Ridley, a trustee of the RAC, asked, "What shall we do? Let congestion and wasted time grow unchecked; or, build or widen roads without reforming pricing; or, reform pricing and heavily restrain demand (which I am virtually certain is politically unfeasible); or, rely on combining reformed pricing with additional capacity - to improve efficient use of road space, and to preserve mobility."
Despite a history in the railways, he said, "What we must not do is allow the 'single solution merchants' to dominate the debate.
"They say 'just spend enough on railways', or 'price the excess cars off the roads', or 'build enough roads and forget about pricing', or even 'get people out of their cars on motorways and put them in coaches', and all will be well.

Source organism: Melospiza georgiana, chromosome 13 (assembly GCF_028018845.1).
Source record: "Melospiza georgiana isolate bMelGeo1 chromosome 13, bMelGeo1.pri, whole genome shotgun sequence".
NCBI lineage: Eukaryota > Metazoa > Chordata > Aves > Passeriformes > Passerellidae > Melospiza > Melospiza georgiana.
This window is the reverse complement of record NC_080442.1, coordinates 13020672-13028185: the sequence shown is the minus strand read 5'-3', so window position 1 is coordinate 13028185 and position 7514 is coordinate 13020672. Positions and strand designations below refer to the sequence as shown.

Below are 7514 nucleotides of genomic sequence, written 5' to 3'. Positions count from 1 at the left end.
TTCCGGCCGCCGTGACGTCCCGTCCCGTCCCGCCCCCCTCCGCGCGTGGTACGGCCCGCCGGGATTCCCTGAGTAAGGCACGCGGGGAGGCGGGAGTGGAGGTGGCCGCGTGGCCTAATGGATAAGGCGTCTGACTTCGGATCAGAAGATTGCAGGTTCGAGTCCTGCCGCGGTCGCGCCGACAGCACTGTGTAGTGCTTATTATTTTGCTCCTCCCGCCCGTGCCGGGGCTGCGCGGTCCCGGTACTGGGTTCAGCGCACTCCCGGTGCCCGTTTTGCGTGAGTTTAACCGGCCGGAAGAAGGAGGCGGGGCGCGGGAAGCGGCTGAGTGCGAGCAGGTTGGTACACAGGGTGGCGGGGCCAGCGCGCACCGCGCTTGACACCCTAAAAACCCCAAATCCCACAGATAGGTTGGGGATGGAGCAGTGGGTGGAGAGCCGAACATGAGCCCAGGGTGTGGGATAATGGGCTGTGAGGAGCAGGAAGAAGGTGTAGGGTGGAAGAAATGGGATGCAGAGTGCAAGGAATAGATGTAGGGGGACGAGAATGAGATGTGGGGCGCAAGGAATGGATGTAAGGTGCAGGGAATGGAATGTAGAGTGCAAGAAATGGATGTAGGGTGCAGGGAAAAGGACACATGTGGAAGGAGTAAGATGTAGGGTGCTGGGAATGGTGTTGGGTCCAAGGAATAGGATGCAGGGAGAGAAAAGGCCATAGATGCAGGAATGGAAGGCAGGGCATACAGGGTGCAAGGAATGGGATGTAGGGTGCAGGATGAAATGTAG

"The analysis by the authors of Roads and Reality shows that there is a strong economic case for more strategic road building at an annual rate of some 600 lane kilometres per year.
"This matches the average rate of road building in the late 80s and early 90s, a rate which has fallen away to some 100 lane kilometres per year, while car ownership and traffic has continued to increase inexorably. "
Ridley says a National Roads Corporation should be founded, and Department for Transport plans should extend to 30-50 years, and include not just motorways and other roads under the authority of the Highways Agency, but also, "other major national and regional routes. This capability should, in principle, also cover the national railway network."
"The most important ingredient is the recognition by Government of the urgency and scale of the tasks," he said.